1. #1
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    ullrichk's Avatar
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    Jan 2002
    Deleted by the forum gremlins

    Question Question for fire history buffs.

    Some time ago I saw a fire department pub ed film between scheduled movies on TCM. I'm guessing it was shot in the late 50's or early 60's. I would also guess that it was shot in California - LA, perhaps? I could be wrong.

    Anyway, in addition to talking about what firefighters do, there was quite a bit about fire prevention and loss. What struck me was that they were preaching about the same things then that we are today.

    I'd really like to find a copy of this film, but I have no moreinformation than what I described here. TCM was decidedly unhelpful. All I got was form letters telling me how glad they were that I was interested in Turner Cassic Movies but that there was no way they were going to answer individual letters.

    Sooooooo, anybody else know anything about it? I know it's a long shot, but maybe someone out there knows somebody who knows somebody. . .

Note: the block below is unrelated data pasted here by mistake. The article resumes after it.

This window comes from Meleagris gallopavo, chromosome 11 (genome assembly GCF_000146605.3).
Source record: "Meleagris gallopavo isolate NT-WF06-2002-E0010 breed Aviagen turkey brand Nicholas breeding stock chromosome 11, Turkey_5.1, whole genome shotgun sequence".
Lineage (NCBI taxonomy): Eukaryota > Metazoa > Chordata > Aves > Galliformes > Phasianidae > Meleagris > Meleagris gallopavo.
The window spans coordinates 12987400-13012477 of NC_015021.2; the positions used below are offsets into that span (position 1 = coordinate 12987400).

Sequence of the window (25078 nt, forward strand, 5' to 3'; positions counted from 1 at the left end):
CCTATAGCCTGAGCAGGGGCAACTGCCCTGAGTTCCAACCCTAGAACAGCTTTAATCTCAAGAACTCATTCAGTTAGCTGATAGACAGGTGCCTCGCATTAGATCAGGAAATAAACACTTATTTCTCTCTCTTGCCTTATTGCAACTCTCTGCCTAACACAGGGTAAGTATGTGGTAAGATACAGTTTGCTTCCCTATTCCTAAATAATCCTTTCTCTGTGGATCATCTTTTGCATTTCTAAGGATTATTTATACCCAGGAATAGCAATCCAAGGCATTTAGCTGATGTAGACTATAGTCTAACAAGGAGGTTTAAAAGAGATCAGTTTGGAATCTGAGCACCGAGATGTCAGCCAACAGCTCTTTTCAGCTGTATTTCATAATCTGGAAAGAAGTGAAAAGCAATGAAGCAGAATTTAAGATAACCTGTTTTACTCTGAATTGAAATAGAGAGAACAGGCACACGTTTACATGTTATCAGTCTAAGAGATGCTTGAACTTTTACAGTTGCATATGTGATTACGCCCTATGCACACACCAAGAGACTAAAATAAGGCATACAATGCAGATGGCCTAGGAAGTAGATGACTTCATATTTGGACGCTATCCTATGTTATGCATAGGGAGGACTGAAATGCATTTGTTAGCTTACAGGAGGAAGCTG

a ship in a harbor is safe. . . but that's not what ships are for

  2. #2
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    Jan 2003

    Default fire house lights

    i recently had a history question posed to me that i can't seemed to find an answer for. what color were the lights on the front of fire houses and what did the colors signify? i think they were red and green, but i'm not sure. can anyone help me out?

  3. #3
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    firenresq77's Avatar
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    Oct 2000
    Northwest Ohio


    I believe it had something to do with the marine industry and the red light was for one side (starboard or port) and the green was for the other.........

  4. #4
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    Firedan38's Avatar
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    Jul 1999
    St. Petersburg Fl


    i know that chicago has red and green running lights on their apparatus that go back to a former chief who was a boating enthusiast, i read a story somewhere that the lights allowed him to know from which way the trucks were coming to the alarm at night. and the red light is the left side and the green light is the right side, hope this helps.
    Any commander who fails to exceed his authority is not of much use to his subordinates. - Arleigh Burke

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